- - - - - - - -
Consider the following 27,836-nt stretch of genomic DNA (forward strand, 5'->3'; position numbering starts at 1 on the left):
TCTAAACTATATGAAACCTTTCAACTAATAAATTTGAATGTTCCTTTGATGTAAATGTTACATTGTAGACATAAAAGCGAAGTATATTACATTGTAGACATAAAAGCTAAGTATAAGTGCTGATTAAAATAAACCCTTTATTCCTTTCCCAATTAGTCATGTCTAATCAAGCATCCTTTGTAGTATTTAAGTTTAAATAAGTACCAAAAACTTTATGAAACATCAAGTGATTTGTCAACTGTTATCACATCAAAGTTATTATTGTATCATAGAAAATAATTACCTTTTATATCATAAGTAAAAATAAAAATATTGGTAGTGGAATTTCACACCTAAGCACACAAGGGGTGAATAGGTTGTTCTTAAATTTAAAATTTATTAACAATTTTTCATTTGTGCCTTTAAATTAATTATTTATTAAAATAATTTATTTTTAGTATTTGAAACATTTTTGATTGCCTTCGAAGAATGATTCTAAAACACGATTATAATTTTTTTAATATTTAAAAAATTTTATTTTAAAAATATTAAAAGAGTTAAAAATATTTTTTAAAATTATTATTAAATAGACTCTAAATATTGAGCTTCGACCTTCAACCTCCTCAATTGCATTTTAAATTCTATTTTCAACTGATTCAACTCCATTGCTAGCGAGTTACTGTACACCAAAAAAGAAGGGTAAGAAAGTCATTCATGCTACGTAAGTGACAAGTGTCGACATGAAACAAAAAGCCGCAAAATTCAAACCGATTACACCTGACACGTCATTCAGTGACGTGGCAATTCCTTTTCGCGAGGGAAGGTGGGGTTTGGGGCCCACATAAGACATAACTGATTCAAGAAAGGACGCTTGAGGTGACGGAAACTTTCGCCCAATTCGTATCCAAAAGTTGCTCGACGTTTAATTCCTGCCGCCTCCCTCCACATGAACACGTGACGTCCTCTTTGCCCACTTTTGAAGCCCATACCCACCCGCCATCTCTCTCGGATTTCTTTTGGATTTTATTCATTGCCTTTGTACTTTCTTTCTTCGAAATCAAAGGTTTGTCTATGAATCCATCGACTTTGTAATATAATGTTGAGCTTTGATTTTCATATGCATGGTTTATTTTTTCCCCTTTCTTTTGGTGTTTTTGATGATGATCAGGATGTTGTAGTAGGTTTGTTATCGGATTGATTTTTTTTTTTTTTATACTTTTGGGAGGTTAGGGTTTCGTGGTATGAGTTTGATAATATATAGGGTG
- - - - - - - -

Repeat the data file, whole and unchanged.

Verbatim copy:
Consider the following 27,836-nt stretch of genomic DNA (forward strand, 5'->3'; position numbering starts at 1 on the left):
TCTAAACTATATGAAACCTTTCAACTAATAAATTTGAATGTTCCTTTGATGTAAATGTTACATTGTAGACATAAAAGCGAAGTATATTACATTGTAGACATAAAAGCTAAGTATAAGTGCTGATTAAAATAAACCCTTTATTCCTTTCCCAATTAGTCATGTCTAATCAAGCATCCTTTGTAGTATTTAAGTTTAAATAAGTACCAAAAACTTTATGAAACATCAAGTGATTTGTCAACTGTTATCACATCAAAGTTATTATTGTATCATAGAAAATAATTACCTTTTATATCATAAGTAAAAATAAAAATATTGGTAGTGGAATTTCACACCTAAGCACACAAGGGGTGAATAGGTTGTTCTTAAATTTAAAATTTATTAACAATTTTTCATTTGTGCCTTTAAATTAATTATTTATTAAAATAATTTATTTTTAGTATTTGAAACATTTTTGATTGCCTTCGAAGAATGATTCTAAAACACGATTATAATTTTTTTAATATTTAAAAAATTTTATTTTAAAAATATTAAAAGAGTTAAAAATATTTTTTAAAATTATTATTAAATAGACTCTAAATATTGAGCTTCGACCTTCAACCTCCTCAATTGCATTTTAAATTCTATTTTCAACTGATTCAACTCCATTGCTAGCGAGTTACTGTACACCAAAAAAGAAGGGTAAGAAAGTCATTCATGCTACGTAAGTGACAAGTGTCGACATGAAACAAAAAGCCGCAAAATTCAAACCGATTACACCTGACACGTCATTCAGTGACGTGGCAATTCCTTTTCGCGAGGGAAGGTGGGGTTTGGGGCCCACATAAGACATAACTGATTCAAGAAAGGACGCTTGAGGTGACGGAAACTTTCGCCCAATTCGTATCCAAAAGTTGCTCGACGTTTAATTCCTGCCGCCTCCCTCCACATGAACACGTGACGTCCTCTTTGCCCACTTTTGAAGCCCATACCCACCCGCCATCTCTCTCGGATTTCTTTTGGATTTTATTCATTGCCTTTGTACTTTCTTTCTTCGAAATCAAAGGTTTGTCTATGAATCCATCGACTTTGTAATATAATGTTGAGCTTTGATTTTCATATGCATGGTTTATTTTTTCCCCTTTCTTTTGGTGTTTTTGATGATGATCAGGATGTTGTAGTAGGTTTGTTATCGGATTGATTTTTTTTTTTTTTATACTTTTGGGAGGTTAGGGTTTCGTGGTATGAGTTTGATAATATATAGGGTG